In June it was announced that tenders had been called, “and those of us who have exhausted the literary supplies of their own library can replenish the stock from the institution and keep themselves profitably engaged during the winter nights”. Illawarra Mercury Thu 7 June 1894, pg 2

The new School of Arts building on Walker Street was formally opened by Mr. J. B. Nicholson M.P. on Monday 10th September 1894, after a dinner at Mr Welch’s Paragon Hotel, and followed by a concert and ball in the adjacent hall. In April 1895, “our School of Arts is progressing rapidly, and large additions have been made to the library. The editor of the S. M. Herald, on a recent visit, complimented the committee on the selection of books in stock. To still further popularise the institute, last night a sort of “free-and-easy” entertainment was held, and the hall was crowded. These amusements are to be held monthly during the coming winter, and a debate on some popular subject will also take place on the same night.” Illawarra Mercury Tues 23 Apr 1895, page 2.

In 1899 the Sydney Morning Herald reported: “There is a plentiful supply of light literature in the library; but students can find a fair supply of reading matter on the shelves in the form of such works as Buckle’s “History of Civilisation”, Gibbon’s “Decline and Fall”, the works of Herbert Spencer, Lord Bacon, and generally many classical and modern authors.” SMH Sat 10 Jun 1899, page 10.

In the following years a number of social and educational events were held to raise money to support the school of arts, e.g. musical festivals, eisteddfods, concerts, lectures, debates and bazaars. By 1901 the School of Arts was just about out of debt, but only had about 70 members. In 1902 the committee was making arrangements to have a ping-pong table in the institute and were building additions for that purpose. Membership gradually increased to 112 financial members by 1906. In November 1907 a mortgage was taken out, and a new wing and billiard room were opened. An Alcock Billiard Table was installed, which attracted many new members and was a good source of revenue. In 1908 a dramatic company and a Debating Society were formed, and classes in shorthand began. In September 1910 a Lipp piano was installed and musical evenings were held. Also in 1910 a bazaar was held in the hope of liquidating the debt on the building and to install acetylene gas lighting.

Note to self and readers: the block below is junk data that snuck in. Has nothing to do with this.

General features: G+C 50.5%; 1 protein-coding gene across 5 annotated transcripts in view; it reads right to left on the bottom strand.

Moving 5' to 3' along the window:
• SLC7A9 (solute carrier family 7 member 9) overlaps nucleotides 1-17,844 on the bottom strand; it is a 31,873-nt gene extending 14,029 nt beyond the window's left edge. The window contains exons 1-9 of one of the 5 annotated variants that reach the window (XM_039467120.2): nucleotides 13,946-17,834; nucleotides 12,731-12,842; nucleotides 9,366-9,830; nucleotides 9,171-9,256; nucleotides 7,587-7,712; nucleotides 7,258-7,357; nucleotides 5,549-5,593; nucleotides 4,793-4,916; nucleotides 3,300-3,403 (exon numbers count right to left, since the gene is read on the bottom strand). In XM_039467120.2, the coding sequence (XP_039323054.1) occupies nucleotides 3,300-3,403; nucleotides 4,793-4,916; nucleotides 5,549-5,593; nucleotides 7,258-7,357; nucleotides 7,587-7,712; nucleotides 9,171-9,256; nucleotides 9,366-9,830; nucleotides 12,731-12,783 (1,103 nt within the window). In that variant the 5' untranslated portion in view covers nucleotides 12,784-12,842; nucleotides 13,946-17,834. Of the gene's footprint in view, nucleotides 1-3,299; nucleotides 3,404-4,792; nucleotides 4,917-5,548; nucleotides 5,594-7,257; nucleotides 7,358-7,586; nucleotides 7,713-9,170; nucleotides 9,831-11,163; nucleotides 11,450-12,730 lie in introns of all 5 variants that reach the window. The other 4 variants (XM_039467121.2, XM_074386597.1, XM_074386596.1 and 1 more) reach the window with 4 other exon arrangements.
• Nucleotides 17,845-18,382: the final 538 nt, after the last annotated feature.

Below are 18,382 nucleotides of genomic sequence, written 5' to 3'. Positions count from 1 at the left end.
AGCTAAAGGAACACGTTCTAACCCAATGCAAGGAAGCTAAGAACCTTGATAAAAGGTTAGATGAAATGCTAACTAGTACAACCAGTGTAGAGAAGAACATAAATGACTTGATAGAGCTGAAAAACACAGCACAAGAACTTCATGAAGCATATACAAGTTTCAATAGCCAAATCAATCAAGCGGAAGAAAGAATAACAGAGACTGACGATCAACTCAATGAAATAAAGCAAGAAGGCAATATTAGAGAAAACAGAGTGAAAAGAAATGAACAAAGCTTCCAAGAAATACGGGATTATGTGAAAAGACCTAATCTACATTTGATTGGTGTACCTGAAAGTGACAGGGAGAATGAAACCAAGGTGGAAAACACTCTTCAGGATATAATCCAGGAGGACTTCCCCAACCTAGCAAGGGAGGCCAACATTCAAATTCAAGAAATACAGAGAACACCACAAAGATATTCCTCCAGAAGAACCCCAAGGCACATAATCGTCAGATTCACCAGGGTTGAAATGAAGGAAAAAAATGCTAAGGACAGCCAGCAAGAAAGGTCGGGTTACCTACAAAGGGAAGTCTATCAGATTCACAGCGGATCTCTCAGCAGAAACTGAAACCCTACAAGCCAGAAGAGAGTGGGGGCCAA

In 1920 the Metropolitan Mine closed down for an indefinite period, due to its refusal of the miners’ demands to build a new air shaft and improve the dust problem. The outlook for the School of Art’s finances was not good due to the industrial situation, as many men and their families had moved away to other employment. However by 1921 the Mine was working full-time, and the bazaar raised about 250 pounds. In 1922 the annual meeting reported expenditure over income was nearly 150 pounds, and that hall rentals to the various lodges should be increased. In 1924 the caretaker of the School of Arts for over 30 years, Mr George Gunn died in November. He was replaced in January 1925 by Mrs Rees.

By 1927 the School of Arts was in need of new members, and held a carnival in the Park to augment the funds. In September 1929, Mr W. (Snowy) Richards was appointed librarian and proved to be “a success, being very obliging and always looking to the advancement of the institution; working very hard to increase the membership by inducing all his friends to become members.”

None-the-less by January 1943 the School of Arts was still in debt and the Lands Department offered to revoke and re-dedicate the property for use by Helensburgh Returned Soldiers, provided the Sub-Branch liquidate the outstanding rates and charges on the land. So the School of Arts building became the Helensburgh RSL Memorial Hall.

It was still in use during the 1950s (see photo) but later demolished. In 1978 Helensburgh Community Centre was built on the site of the former Helensburgh School of Arts. Records went to Heathcote RSL Sub-Branch, with some on display in the new Helensburgh Workers Club Foyer (now Helensburgh Tradies).